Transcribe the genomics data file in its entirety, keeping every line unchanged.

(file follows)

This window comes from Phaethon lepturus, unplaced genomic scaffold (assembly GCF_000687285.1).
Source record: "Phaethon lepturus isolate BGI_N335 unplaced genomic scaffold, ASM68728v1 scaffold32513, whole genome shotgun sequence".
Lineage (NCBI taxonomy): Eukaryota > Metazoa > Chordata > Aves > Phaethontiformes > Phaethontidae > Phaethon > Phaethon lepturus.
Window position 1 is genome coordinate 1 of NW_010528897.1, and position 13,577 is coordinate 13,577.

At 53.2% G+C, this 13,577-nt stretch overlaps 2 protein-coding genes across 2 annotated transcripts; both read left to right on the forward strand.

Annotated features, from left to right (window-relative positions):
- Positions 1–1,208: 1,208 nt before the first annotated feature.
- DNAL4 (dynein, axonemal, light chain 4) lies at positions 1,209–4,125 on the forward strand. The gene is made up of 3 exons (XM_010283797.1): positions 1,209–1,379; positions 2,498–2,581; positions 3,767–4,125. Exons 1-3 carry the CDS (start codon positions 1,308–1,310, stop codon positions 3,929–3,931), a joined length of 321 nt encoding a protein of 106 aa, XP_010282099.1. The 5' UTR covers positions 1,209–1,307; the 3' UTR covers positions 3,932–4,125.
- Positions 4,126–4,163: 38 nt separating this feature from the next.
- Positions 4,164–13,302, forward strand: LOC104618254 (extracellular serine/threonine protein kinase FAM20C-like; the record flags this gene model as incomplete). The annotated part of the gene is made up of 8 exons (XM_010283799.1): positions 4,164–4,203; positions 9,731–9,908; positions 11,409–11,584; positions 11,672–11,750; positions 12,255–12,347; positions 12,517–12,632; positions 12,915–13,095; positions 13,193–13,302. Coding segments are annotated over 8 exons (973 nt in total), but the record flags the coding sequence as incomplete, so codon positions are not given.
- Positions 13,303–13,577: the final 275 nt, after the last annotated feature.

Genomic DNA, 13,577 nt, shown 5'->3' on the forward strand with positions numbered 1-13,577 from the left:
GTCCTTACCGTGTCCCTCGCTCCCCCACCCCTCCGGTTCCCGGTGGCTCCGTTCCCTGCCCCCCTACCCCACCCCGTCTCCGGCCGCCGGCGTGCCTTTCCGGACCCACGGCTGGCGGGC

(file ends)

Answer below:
This window comes from Phaethon lepturus, unplaced genomic scaffold (assembly GCF_000687285.1).
Source record: "Phaethon lepturus isolate BGI_N335 unplaced genomic scaffold, ASM68728v1 scaffold32513, whole genome shotgun sequence".
Lineage (NCBI taxonomy): Eukaryota > Metazoa > Chordata > Aves > Phaethontiformes > Phaethontidae > Phaethon > Phaethon lepturus.
Window position 1 is genome coordinate 1 of NW_010528897.1, and position 13,577 is coordinate 13,577.

At 53.2% G+C, this 13,577-nt stretch overlaps 2 protein-coding genes across 2 annotated transcripts; both read left to right on the forward strand.

Annotated features, from left to right (window-relative positions):
- Positions 1–1,208: 1,208 nt before the first annotated feature.
- DNAL4 (dynein, axonemal, light chain 4) lies at positions 1,209–4,125 on the forward strand. The gene is made up of 3 exons (XM_010283797.1): positions 1,209–1,379; positions 2,498–2,581; positions 3,767–4,125. Exons 1-3 carry the CDS (start codon positions 1,308–1,310, stop codon positions 3,929–3,931), a joined length of 321 nt encoding a protein of 106 aa, XP_010282099.1. The 5' UTR covers positions 1,209–1,307; the 3' UTR covers positions 3,932–4,125.
- Positions 4,126–4,163: 38 nt separating this feature from the next.
- Positions 4,164–13,302, forward strand: LOC104618254 (extracellular serine/threonine protein kinase FAM20C-like; the record flags this gene model as incomplete). The annotated part of the gene is made up of 8 exons (XM_010283799.1): positions 4,164–4,203; positions 9,731–9,908; positions 11,409–11,584; positions 11,672–11,750; positions 12,255–12,347; positions 12,517–12,632; positions 12,915–13,095; positions 13,193–13,302. Coding segments are annotated over 8 exons (973 nt in total), but the record flags the coding sequence as incomplete, so codon positions are not given.
- Positions 13,303–13,577: the final 275 nt, after the last annotated feature.

Genomic DNA, 13,577 nt, shown 5'->3' on the forward strand with positions numbered 1-13,577 from the left:
GTCCTTACCGTGTCCCTCGCTCCCCCACCCCTCCGGTTCCCGGTGGCTCCGTTCCCTGCCCCCCTACCCCACCCCGTCTCCGGCCGCCGGCGTGCCTTTCCGGACCCACGGCTGGCGGGC